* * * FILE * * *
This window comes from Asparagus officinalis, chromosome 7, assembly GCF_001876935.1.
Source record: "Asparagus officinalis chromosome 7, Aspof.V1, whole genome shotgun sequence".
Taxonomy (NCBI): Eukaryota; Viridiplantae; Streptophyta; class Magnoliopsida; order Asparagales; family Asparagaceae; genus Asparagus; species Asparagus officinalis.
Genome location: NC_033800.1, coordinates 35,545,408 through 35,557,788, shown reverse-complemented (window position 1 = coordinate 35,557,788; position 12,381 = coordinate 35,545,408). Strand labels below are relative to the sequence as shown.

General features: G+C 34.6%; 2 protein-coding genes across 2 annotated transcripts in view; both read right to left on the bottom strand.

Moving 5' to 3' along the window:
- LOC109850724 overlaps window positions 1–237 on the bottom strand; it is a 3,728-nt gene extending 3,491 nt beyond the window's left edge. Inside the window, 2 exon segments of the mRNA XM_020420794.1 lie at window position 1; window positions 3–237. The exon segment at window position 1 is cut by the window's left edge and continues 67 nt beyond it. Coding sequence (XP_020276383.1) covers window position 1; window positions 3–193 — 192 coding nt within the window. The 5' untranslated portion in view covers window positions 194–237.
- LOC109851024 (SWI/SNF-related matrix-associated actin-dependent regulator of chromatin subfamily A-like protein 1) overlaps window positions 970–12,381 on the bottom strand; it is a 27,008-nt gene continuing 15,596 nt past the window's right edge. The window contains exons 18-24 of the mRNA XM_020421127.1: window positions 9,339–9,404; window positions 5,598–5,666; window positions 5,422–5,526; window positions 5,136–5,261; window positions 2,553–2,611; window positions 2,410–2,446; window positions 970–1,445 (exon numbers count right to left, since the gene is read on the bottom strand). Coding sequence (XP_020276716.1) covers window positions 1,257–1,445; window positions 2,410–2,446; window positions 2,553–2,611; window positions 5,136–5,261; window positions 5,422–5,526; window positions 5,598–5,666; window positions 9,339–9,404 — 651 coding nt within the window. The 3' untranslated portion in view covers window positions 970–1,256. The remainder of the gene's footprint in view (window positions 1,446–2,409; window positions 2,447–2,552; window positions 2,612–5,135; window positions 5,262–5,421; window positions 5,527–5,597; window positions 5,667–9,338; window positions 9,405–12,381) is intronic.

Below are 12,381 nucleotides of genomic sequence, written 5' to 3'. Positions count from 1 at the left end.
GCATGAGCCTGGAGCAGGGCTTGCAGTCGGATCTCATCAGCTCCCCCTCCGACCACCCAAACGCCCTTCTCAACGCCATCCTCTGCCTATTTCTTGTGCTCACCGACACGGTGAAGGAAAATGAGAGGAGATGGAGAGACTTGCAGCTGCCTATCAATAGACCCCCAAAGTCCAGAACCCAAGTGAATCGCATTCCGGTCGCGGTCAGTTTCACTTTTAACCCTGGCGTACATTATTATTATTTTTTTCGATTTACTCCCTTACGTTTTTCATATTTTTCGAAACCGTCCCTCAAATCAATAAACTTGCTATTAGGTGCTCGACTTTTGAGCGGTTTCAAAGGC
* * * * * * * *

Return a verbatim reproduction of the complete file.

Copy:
This window comes from Asparagus officinalis, chromosome 7, assembly GCF_001876935.1.
Source record: "Asparagus officinalis chromosome 7, Aspof.V1, whole genome shotgun sequence".
Taxonomy (NCBI): Eukaryota; Viridiplantae; Streptophyta; class Magnoliopsida; order Asparagales; family Asparagaceae; genus Asparagus; species Asparagus officinalis.
Genome location: NC_033800.1, coordinates 35,545,408 through 35,557,788, shown reverse-complemented (window position 1 = coordinate 35,557,788; position 12,381 = coordinate 35,545,408). Strand labels below are relative to the sequence as shown.

General features: G+C 34.6%; 2 protein-coding genes across 2 annotated transcripts in view; both read right to left on the bottom strand.

Moving 5' to 3' along the window:
- LOC109850724 overlaps window positions 1–237 on the bottom strand; it is a 3,728-nt gene extending 3,491 nt beyond the window's left edge. Inside the window, 2 exon segments of the mRNA XM_020420794.1 lie at window position 1; window positions 3–237. The exon segment at window position 1 is cut by the window's left edge and continues 67 nt beyond it. Coding sequence (XP_020276383.1) covers window position 1; window positions 3–193 — 192 coding nt within the window. The 5' untranslated portion in view covers window positions 194–237.
- LOC109851024 (SWI/SNF-related matrix-associated actin-dependent regulator of chromatin subfamily A-like protein 1) overlaps window positions 970–12,381 on the bottom strand; it is a 27,008-nt gene continuing 15,596 nt past the window's right edge. The window contains exons 18-24 of the mRNA XM_020421127.1: window positions 9,339–9,404; window positions 5,598–5,666; window positions 5,422–5,526; window positions 5,136–5,261; window positions 2,553–2,611; window positions 2,410–2,446; window positions 970–1,445 (exon numbers count right to left, since the gene is read on the bottom strand). Coding sequence (XP_020276716.1) covers window positions 1,257–1,445; window positions 2,410–2,446; window positions 2,553–2,611; window positions 5,136–5,261; window positions 5,422–5,526; window positions 5,598–5,666; window positions 9,339–9,404 — 651 coding nt within the window. The 3' untranslated portion in view covers window positions 970–1,256. The remainder of the gene's footprint in view (window positions 1,446–2,409; window positions 2,447–2,552; window positions 2,612–5,135; window positions 5,262–5,421; window positions 5,527–5,597; window positions 5,667–9,338; window positions 9,405–12,381) is intronic.

Below are 12,381 nucleotides of genomic sequence, written 5' to 3'. Positions count from 1 at the left end.
GCATGAGCCTGGAGCAGGGCTTGCAGTCGGATCTCATCAGCTCCCCCTCCGACCACCCAAACGCCCTTCTCAACGCCATCCTCTGCCTATTTCTTGTGCTCACCGACACGGTGAAGGAAAATGAGAGGAGATGGAGAGACTTGCAGCTGCCTATCAATAGACCCCCAAAGTCCAGAACCCAAGTGAATCGCATTCCGGTCGCGGTCAGTTTCACTTTTAACCCTGGCGTACATTATTATTATTTTTTTCGATTTACTCCCTTACGTTTTTCATATTTTTCGAAACCGTCCCTCAAATCAATAAACTTGCTATTAGGTGCTCGACTTTTGAGCGGTTTCAAAGGC